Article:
One of the more prolific of modern-day American writers is The New Yorker's Ben Greenman, whose latest novel, The Slippage, came out in May via Harper Perennial to positive reviews from The New York Times, The Chicago Tribune, and others. Next up, out today from Grand Central Publishing, is Questlove's memoir, Mo' Meta Blues: The World According to Questlove, which Greenman co-wrote. But Greenman isn't just prolific. He's also a provocateur.
Greenman is a writer who pokes, prods, and sets readers off balance in hopes of generating emotion and thought — and maybe, sometimes, simply because he feels like it. In the creation of work, he's not afraid to break the rules, to go outside of the lines, to create new dialogues and make people, including himself, uncomfortable. This is a man who has purposely inserted typos in his books. And though he admits that with the Internet he tries to read "zero reviews," he's not afraid of reader reactions that may be less than positive.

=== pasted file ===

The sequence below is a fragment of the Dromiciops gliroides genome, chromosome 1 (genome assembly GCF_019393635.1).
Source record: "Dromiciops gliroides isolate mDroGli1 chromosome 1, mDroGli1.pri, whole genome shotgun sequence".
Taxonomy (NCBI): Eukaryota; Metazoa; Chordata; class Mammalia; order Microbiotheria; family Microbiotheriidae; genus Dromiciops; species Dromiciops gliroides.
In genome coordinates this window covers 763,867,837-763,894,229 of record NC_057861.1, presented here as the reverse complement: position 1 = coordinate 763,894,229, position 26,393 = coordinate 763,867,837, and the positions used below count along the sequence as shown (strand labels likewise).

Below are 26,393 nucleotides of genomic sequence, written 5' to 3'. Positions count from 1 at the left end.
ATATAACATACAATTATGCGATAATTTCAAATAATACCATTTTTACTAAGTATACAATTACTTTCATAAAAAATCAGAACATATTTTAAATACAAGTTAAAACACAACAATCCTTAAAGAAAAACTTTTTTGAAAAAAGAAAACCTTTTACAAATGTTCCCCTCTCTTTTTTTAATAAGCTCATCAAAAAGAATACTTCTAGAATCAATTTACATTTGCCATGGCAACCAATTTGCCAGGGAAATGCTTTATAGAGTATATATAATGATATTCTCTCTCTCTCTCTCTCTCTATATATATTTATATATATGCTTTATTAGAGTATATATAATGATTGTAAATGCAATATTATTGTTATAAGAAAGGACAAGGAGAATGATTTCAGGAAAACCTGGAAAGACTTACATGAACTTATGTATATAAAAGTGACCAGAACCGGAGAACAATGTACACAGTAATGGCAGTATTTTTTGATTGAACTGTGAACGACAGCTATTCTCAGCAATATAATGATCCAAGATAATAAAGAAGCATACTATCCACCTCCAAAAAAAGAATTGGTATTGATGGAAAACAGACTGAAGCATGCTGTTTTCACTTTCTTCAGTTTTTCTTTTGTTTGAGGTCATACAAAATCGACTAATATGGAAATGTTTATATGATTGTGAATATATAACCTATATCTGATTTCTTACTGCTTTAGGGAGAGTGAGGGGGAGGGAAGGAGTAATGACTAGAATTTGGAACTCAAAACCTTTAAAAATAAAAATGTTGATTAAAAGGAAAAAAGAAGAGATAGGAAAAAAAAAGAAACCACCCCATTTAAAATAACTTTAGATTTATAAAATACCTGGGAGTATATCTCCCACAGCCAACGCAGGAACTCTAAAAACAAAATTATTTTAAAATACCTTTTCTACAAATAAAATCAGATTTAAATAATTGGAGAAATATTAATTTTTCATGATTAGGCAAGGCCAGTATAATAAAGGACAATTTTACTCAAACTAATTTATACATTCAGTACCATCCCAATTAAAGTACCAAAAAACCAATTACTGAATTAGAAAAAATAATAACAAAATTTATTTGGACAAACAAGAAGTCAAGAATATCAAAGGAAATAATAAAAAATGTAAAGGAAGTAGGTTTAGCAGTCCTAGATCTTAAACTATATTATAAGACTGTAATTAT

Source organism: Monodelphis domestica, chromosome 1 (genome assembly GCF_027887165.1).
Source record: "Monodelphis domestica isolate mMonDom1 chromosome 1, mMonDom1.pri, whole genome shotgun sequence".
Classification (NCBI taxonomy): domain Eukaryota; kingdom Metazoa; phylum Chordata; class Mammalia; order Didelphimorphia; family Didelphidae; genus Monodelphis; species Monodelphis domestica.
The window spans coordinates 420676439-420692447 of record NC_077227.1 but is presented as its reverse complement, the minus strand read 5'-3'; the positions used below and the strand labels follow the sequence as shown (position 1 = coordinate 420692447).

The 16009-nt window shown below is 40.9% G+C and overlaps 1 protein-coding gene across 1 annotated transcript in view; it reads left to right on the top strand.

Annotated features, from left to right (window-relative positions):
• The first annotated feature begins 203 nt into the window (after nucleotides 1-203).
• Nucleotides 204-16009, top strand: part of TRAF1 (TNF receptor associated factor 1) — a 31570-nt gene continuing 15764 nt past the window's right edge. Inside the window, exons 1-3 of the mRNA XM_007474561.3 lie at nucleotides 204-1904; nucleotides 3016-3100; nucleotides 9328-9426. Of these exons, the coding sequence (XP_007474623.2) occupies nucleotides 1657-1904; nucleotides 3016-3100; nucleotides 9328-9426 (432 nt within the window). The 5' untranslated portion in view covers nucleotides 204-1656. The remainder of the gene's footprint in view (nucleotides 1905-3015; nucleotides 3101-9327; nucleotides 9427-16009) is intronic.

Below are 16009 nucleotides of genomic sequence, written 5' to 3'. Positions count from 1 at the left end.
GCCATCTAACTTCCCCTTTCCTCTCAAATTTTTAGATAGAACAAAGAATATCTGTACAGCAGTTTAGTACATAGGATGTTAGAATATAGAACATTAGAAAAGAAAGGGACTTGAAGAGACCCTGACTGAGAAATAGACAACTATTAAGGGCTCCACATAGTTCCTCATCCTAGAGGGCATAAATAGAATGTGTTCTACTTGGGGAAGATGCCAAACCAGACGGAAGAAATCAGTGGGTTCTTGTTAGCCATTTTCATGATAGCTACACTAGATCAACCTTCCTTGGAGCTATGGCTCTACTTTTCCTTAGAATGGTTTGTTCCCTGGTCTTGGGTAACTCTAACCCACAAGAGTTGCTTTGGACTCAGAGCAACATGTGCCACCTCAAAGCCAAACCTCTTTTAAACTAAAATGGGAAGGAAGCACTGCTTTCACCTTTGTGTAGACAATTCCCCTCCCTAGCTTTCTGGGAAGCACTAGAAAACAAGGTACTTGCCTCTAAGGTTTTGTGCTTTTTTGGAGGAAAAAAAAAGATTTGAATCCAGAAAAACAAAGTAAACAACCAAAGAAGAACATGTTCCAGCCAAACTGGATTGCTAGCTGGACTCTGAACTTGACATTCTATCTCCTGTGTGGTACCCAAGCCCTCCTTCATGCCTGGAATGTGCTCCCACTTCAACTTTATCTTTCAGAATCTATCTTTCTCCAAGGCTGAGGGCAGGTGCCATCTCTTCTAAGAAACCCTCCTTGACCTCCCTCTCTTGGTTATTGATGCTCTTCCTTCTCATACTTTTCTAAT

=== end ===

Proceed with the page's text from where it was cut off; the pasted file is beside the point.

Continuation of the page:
Now 43, Greenman has been at The New Yorker since 2000. He cut his teeth at the Miami New Times and, in high school, at the Miami Herald, where he was offered a job after winning every category at the paper's annual parody contest. Since then, he's authored books including Superbad; Superworse; A Circle is a Balloon and a Compass Both: Stories about Human Love; Correspondences; Please Step Back; Celebrity Chekhov; and What He's Poised to Do. He's ghostwritten for Gene Simmons, Simon Cowell, and, most recently, Questlove. And he's produced nearly uncountable shorter works, from an etiquette column in Brooklyn magazine to humor pieces in McSweeney's to compositions for Gawker (circa 2007) and an array of charts and graphs that frequently carry more meaning than they do words. As he explains on his I <3 Charts Tumblr, "My interest in charts springs primarily from my disinterest in charts," which is pretty representative of the way he tackles story-telling in all its shapes and sizes.